The Frost's grand opening is expected to attract thousands of wide-eyed locals. The Grimshaw-designed museum will be the state's premier destination for all things science-related. In the museum's three-building complex, visitors will find awe-inspiring displays, from feathered oddities to mechanical artists. And looking beyond the gleaming new structure, the Frost's move from Coconut Grove to downtown represents a major cultural moment in Miami.
Here's everything you need to know before setting foot in the new Frost Museum of Science.
The new location will present a life-size replica of a yutyrannus, AKA the "feathered tyrant." The 30-foot-long dinosaur will be on permanent display in the exhibit "Feathers to the Stars," which chronicles the history of flight, from dinosaurs' evolution into birds to humankind venturing above the clouds.
On the subject of sharped-tooth creatures, the Frost's 500,000-gallon saltwater Gulf Stream Tank will allow guests to peer into an aquarium holding a legion of Florida's most iconic marine animals. However, local activists say keeping some of these animals in captivity is inhumane. "There’s nothing natural or state-of-the-art about collecting animals for display, especially sharks and crocodiles, which do not fare well in captivity," says Wendy King, who organized an anti-captivity march against Miami Seaquarium earlier this year.
For months, the Miami Science Barge, a floating laboratory, has offered locals ongoing opportunities to connect with marine science and conservation by hosting events such as happy hours with science talks. In early April, the nonprofit that oversaw the aquatic lab offered the barge to Frost Science as a generous gift. As an environmental education center, the Miami Science Barge, now docked at Museum Park, will serve as a natural extension of the Frost's aquarium and science exhibitions.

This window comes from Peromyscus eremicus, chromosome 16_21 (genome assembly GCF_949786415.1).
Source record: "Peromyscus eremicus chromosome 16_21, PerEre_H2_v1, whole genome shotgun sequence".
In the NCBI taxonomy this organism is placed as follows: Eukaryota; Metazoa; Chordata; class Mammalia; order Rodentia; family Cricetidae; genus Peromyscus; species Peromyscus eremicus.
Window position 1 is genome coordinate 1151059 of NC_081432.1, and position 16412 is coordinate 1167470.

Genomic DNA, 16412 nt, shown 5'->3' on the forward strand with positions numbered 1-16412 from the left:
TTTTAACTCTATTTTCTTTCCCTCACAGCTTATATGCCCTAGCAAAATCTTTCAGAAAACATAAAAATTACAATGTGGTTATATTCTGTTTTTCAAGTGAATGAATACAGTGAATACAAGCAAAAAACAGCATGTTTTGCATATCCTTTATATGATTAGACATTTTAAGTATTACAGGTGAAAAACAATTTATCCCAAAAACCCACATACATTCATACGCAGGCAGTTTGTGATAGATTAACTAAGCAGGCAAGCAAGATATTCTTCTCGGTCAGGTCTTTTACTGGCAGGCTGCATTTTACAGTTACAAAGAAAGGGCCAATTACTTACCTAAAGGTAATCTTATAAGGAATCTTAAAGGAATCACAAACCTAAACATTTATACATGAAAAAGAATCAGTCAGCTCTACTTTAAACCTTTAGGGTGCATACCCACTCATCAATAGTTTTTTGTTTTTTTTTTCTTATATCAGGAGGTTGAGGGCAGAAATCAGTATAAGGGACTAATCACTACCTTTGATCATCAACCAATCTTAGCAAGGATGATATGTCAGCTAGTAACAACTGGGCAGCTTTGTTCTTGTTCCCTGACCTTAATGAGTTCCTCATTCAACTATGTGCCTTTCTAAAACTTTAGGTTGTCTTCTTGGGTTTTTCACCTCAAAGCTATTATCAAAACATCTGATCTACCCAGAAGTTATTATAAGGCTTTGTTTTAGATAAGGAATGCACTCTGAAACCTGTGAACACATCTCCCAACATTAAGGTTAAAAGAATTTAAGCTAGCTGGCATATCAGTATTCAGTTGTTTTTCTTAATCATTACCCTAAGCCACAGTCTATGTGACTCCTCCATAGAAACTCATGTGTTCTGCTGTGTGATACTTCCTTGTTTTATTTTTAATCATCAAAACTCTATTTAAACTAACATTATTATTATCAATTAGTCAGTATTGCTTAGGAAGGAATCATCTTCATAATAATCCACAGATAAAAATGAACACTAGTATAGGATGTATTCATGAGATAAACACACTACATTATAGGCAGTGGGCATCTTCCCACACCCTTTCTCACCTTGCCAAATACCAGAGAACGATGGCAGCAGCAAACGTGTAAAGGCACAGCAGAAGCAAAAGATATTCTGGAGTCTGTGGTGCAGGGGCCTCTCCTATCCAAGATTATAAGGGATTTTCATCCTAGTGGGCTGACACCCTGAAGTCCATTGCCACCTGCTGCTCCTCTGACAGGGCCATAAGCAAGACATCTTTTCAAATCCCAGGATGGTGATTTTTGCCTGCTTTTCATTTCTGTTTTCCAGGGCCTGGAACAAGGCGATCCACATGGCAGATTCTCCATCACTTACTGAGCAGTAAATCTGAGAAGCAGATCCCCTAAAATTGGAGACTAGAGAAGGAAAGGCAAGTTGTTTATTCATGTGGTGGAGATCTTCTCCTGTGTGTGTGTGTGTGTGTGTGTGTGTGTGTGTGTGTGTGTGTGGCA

How do robots understand what they're viewing? The Frost's first special exhibit, "Seeing," will showcase various art installations that probe the marvels of human and mechanical vision. One installation, 20/X, gives guests a view of the world from the perspective of a computer as it navigates various algorithms to identify things. In another installation, 3RNP, three robots named Paul sketches visitors' portraits. Will a computer see you the way you see yourself?
Last month, Timothy Schmand, the overseer of Museum Park, showed a keen interest in bringing one of artist Janet Echelman's floating, jellyfish-looking net sculptures to Miami. Less than a week later, after more than 20 years of service, Schmand resigned during a dustup over the Rolling Loud music festival with Miami Commissioner Frank Carollo. However, before officially leaving his post, Schmand recommended that the net sculpture be placed between the Pérez and Frost Museums as a luminous bridge between art and science.
A spokesperson from the Frost says the science museum is open to collaborations in the shared space, called Knight Plaza. Pérez Art Museum Miami did not immediately respond to New Times' query about whether it would collaborate in installing the aerial sculpture.